Did I learn these lessons when I wrote my debut novel? Find out for yourself by downloading a free copy today!

The cover for The Fey Man

Writing Lessons from The Fey Man

They say that there’s no better way to learn writing than by writing. Which is certainly true. After all, you can’t find any bad habits, see any common flaws, or make any mistakes by not doing anything. And, although The Fey Man is the fourth novel I’ve written (but the only one to be published) it still had a lot to teach me.

Be Prepared to Sacrifice Everything

I cut a lot from The Fey Man. A whole character, Arvel, was scrubbed from existence. A subplot in which Tom ensured the new employment of his personal attendant before he left Cairnagan. Encounters with fay, men, even a few dwarfs.

All of these things slowed the story down at best and made it confusing at worst. Arvel had nothing to do, Tom’s attendant meant it took too long to leave Cairnagan, and the other plot elements prolonged the journey too much. I was sad to see them go, but the novel is better for it.

Made-up Places Need a Clear Geography

One of things my beta readers seemed to agree on was this: they struggled to picture the world of The Fey Man. How big it was, where one place was in relation to another, and so on. One reader thought the party was travelling north even though I’d mentioned south a dozen times.

Maps are one element that will help the reader, but I didn’t want to force her to flick back and forth. So I went through the manuscript and tweaked a lot of text to try and establish a sense of the world. I just hope I succeeded!

It’s Also About What You Don’t Write

At the beginning of this journey I had a tendency to spell everything out. Characters thoughts and feelings were shown with words, either the characters’ own or through narration. But that bogged down the narrative with constant exposition.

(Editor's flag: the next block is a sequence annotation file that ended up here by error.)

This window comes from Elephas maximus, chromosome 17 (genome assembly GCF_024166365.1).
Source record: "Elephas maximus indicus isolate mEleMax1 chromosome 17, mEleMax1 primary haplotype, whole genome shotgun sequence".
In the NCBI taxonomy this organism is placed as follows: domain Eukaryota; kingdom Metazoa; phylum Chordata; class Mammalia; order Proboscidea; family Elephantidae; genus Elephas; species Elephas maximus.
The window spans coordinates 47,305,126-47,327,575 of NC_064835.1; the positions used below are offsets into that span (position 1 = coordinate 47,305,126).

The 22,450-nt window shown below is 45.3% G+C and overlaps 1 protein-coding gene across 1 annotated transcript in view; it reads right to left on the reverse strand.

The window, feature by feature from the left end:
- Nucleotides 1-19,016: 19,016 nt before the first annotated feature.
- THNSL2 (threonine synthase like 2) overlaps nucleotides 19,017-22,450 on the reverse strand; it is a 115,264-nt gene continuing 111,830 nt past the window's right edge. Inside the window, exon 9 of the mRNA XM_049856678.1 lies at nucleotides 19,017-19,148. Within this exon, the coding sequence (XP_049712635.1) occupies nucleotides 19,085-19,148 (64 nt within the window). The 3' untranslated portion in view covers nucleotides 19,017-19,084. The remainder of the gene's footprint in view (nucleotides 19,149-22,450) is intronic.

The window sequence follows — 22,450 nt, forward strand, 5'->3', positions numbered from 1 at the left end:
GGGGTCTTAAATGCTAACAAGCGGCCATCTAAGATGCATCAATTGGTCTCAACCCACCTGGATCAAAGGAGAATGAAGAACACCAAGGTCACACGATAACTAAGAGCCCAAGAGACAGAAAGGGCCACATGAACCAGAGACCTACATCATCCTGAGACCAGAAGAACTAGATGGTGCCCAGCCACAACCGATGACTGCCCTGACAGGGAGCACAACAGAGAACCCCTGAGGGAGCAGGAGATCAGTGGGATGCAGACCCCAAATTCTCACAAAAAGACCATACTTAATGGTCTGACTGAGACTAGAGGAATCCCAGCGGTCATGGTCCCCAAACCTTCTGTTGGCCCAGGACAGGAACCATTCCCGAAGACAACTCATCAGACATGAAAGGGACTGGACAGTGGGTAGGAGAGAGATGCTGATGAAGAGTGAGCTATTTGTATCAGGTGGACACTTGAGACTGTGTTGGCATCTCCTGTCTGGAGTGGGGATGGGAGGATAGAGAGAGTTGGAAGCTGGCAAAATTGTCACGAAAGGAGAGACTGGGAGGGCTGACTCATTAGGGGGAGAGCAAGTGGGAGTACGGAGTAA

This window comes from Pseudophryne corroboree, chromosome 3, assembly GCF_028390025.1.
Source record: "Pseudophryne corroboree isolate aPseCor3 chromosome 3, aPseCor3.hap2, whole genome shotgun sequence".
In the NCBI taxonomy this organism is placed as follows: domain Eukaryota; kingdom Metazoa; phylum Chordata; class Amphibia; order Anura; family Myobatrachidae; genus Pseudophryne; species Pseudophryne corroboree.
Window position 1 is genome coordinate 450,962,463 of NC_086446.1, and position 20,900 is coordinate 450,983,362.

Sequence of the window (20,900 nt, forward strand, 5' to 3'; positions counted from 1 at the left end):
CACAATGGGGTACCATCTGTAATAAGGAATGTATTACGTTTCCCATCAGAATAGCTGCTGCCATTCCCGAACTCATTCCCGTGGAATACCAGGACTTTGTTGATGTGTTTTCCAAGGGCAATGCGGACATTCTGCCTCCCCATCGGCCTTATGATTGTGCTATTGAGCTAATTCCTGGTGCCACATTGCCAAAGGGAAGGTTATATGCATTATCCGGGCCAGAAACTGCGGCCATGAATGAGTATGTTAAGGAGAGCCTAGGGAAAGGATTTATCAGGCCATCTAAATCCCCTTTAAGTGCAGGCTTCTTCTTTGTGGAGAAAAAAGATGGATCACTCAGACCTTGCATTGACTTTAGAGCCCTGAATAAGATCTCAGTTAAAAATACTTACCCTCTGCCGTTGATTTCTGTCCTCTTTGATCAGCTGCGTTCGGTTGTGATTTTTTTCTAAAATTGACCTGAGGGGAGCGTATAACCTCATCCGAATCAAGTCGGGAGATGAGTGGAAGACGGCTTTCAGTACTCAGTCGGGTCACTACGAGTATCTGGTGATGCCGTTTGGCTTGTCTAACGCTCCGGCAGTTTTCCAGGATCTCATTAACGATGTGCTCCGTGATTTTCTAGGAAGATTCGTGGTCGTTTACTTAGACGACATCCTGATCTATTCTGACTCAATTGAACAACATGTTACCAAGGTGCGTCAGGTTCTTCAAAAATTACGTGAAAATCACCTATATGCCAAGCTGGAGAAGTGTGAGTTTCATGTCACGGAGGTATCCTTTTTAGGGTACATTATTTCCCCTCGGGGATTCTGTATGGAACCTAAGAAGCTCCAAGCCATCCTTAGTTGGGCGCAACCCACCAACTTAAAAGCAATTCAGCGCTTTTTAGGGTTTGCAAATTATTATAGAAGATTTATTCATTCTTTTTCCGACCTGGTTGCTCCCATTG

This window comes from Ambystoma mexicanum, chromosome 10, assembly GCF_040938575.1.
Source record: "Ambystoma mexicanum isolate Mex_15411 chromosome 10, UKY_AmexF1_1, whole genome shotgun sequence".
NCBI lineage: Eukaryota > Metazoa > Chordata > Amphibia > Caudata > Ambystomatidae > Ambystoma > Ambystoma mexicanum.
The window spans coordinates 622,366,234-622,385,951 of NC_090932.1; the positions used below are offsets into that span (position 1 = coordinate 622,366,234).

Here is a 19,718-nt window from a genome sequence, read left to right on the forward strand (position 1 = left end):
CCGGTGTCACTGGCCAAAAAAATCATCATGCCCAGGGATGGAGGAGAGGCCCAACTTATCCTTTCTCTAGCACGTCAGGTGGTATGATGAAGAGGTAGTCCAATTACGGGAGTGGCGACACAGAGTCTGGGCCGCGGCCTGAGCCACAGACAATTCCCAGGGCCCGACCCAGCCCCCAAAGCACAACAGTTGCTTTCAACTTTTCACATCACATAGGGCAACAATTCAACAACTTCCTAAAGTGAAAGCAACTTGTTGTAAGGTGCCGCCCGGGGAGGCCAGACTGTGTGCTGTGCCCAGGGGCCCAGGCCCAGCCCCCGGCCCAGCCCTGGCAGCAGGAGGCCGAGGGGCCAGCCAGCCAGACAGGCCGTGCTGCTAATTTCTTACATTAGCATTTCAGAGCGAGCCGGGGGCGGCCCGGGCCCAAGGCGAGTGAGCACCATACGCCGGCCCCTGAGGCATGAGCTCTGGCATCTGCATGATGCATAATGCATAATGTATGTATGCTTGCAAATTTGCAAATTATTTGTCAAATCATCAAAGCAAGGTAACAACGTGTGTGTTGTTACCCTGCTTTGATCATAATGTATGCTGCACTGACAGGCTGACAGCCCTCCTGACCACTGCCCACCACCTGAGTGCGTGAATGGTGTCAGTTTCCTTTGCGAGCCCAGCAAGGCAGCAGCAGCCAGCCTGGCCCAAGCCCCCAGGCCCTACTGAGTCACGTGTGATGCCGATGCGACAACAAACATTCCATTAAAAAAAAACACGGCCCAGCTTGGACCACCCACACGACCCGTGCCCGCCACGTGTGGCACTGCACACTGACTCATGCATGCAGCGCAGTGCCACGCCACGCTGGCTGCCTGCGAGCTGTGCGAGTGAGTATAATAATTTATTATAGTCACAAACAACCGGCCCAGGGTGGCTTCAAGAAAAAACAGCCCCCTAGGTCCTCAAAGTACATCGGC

So I tried to cut a lot of that from The Fey Man. A lot can be said with a look, an action, even a silence. Tom often wondered what all those meant, but I tried to make those thoughts about Tom, not about exposition.

What have you learnt from your own writing? I’d love to know. Leave a comment and tell me all about it!

Battlestar Galactica has a lot to teach writers.

Writing Lessons from Battlestar Galactica

Battlestar Galactica finished in 2009 so, of course, I only just finished watching it myself. It garnered plenty of criticism and praise and I myself enjoyed it immensely. I thought it was quite a brave series and quite a thoughtful one, with plenty of explosions whenever it got too thoughtful. Was it perfect? No, sometimes it meandered and got lost, and Starbuck was a constant irritant. But there’s plenty for a writer to learn from.

Warning: (major) spoilers may be masquerading as humans…

You Don’t Have to Have a Grand Plan

Ronald D. Moore, showrunner of Battlestar, has often admitted there was no master plan. Unlike the writers of Lost, for instance, he made no claim of knowing exactly where the story was going. Instead he played it by ear.

Whilst that leant itself to organic and responsive storytelling, it also meant that sometimes the story spun its wheels or took a wrong turn as writers tried to figure out what happened next. It’s definitely a double-edged sword, but it’s a sword worth considering.

Be Careful With Your Characters

Starbuck is an ace pilot, but she’s a mess at the beginning of Battlestar. She’s rash, mouthy, can’t play well with others and has little respect for authority. She either cannot or refuses to help herself and, because it’s never quite clear why, she is an irritant to both other characters and audience. I couldn’t stand Starbuck. When an episode focused on her, I wanted it over with as soon as possible.

A character can’t start perfect and stay that way until the end of the tale. They have to change. Usually they start the story flawed and overcome those flaws. But they can’t be too flawed otherwise the reader won’t be interested in them. There’s a delicate balance to be struck. Whiny, irritating, or otherwise unsympathetic characters risk alienating your readers just as much as boring, perfect ones.